In the late 1980s, Pike and Pat Lowe collaborated with director John Tristram to create the documentary The Quest of Jimmy Pike (1990). Filmed at Kurlku, other locations in the Great Sandy Desert and Fitzroy Crossing the documentary captures Pike’s attempts to return to Jila Japingka with members of his family who had not visited this important site for decades. Unable to make the journey by car or on foot, Pike flew there by helicopter across the desert sand hills.
Jimmy Pike first explored felt-pen drawing and linocut printing in the early 1980s. As an inmate at Fremantle Prison, Pike attended art classes organised by Stephen Culley and David Wroth, who would later establish Desert Designs.
The Jimmy Pike collection includes more than 30 of Pike’s linocuts, offering a rare insight into some of his earliest artworks. Produced mainly in black and white, Pike’s early linocuts show an artist confidently experimenting with new media to represent his desert country.
Pike carved his lino with uneven zigzag lines a technique similar to carved boab nuts a practice common in the Kimberley region. The deep cutting of Pike's lino meant that they were often too fragile for subsequent editions; later copies were either produced as screen-prints or not at all, making many of these early linocuts very rare.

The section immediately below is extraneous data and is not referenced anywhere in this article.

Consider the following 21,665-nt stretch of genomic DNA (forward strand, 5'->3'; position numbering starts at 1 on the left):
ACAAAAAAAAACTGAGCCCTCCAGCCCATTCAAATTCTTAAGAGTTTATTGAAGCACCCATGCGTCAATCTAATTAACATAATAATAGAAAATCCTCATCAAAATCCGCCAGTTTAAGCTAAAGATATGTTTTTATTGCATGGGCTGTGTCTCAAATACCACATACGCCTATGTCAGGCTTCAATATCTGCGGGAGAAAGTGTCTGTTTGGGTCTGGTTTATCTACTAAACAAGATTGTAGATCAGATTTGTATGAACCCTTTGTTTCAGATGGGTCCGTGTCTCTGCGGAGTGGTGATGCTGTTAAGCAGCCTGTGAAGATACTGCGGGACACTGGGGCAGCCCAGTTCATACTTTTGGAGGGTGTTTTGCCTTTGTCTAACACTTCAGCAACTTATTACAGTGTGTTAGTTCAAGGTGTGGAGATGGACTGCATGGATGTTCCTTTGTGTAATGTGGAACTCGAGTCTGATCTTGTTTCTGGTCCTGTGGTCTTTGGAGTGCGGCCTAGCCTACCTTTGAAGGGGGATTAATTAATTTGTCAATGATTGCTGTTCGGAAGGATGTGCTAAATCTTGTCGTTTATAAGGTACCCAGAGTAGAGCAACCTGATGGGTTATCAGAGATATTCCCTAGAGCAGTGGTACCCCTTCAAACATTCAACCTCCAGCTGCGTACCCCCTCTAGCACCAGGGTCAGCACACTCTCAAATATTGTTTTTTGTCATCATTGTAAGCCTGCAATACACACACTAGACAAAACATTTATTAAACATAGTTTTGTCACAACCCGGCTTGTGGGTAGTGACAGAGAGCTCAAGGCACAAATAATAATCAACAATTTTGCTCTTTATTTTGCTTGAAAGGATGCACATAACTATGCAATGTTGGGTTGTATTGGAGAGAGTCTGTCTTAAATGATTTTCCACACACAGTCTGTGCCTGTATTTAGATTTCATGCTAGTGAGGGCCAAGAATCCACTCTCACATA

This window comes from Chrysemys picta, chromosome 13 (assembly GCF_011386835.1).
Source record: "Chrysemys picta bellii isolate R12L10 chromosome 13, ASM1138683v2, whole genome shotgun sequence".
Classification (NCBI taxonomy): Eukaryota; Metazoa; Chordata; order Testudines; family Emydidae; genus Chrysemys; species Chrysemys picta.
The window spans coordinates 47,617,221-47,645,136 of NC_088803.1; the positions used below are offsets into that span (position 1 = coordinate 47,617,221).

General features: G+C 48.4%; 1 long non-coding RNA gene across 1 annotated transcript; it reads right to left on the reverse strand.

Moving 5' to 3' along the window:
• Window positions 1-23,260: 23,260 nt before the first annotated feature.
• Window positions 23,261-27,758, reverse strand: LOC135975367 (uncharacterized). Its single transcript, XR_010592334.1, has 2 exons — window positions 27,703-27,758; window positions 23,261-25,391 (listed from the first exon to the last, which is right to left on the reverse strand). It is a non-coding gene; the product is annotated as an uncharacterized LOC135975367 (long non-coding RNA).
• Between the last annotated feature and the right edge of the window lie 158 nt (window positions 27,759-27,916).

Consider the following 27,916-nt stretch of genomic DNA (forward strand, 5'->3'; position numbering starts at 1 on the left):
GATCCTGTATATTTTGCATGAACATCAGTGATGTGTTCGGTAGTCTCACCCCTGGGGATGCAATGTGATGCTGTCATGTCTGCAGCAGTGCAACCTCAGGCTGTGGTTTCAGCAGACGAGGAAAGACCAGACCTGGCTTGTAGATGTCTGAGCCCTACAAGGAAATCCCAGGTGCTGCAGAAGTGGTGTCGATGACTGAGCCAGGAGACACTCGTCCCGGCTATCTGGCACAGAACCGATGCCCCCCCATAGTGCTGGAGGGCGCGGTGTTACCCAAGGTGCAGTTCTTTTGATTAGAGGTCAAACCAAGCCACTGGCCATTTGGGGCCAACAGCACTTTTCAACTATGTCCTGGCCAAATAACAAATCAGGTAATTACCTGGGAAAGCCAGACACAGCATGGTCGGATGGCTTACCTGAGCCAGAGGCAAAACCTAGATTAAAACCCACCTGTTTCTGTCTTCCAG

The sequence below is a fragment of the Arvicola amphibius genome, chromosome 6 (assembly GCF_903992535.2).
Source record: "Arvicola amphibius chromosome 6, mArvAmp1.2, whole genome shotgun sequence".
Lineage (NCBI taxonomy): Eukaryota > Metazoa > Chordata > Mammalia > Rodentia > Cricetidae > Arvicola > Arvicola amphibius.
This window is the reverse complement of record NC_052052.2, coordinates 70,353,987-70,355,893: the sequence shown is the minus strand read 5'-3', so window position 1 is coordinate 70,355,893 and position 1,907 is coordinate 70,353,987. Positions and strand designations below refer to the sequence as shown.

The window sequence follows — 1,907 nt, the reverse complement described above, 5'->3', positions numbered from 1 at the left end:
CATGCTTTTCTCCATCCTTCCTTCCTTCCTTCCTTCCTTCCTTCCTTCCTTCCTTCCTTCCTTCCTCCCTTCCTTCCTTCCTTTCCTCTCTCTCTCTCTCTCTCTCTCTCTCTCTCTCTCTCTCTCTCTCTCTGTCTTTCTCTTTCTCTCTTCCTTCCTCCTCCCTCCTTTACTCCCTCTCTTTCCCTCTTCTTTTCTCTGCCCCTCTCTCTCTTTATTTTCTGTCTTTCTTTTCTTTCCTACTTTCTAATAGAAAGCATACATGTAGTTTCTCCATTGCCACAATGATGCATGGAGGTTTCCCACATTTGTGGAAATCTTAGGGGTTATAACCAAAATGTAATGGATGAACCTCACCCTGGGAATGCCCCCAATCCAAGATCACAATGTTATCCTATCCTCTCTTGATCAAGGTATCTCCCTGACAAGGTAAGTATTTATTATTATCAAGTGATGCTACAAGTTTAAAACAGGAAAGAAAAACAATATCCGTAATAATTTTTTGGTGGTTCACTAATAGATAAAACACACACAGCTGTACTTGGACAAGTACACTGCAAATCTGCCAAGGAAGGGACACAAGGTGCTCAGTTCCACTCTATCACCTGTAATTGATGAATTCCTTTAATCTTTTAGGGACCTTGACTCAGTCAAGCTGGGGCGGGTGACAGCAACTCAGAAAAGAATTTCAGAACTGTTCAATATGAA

Life in the desert: Pat Lowe and Jimmy Pike
In 1986 Jimmy Pike was released on parole to a desert camp with members of his family at Kurlku on the edge of his country in the Great Sandy Desert. That same year Pat Lowe, a British born psychologist who had met Pike in Broome Prison in the late 1970s, joined the artist at Kurlku as his partner and collaborator.
Pat’s Story, Husband and wife and their dog and Rockhole Desert Country are some of the drawings that document Pike and Lowe’s life in the desert. Their co-written publication Jilji: Life in the Great Sandy Desert (1990), which was republished in 2012 as You Call It Desert – We Used to Live There, shares Pike’s desert knowledge and artworks along with Lowe’s experiences as a newcomer living at Kurlku. In their first year living in the desert Pat experienced uncomfortable spinifex sores on her legs, which Pike correctly informed her would not return after the desert got to know her.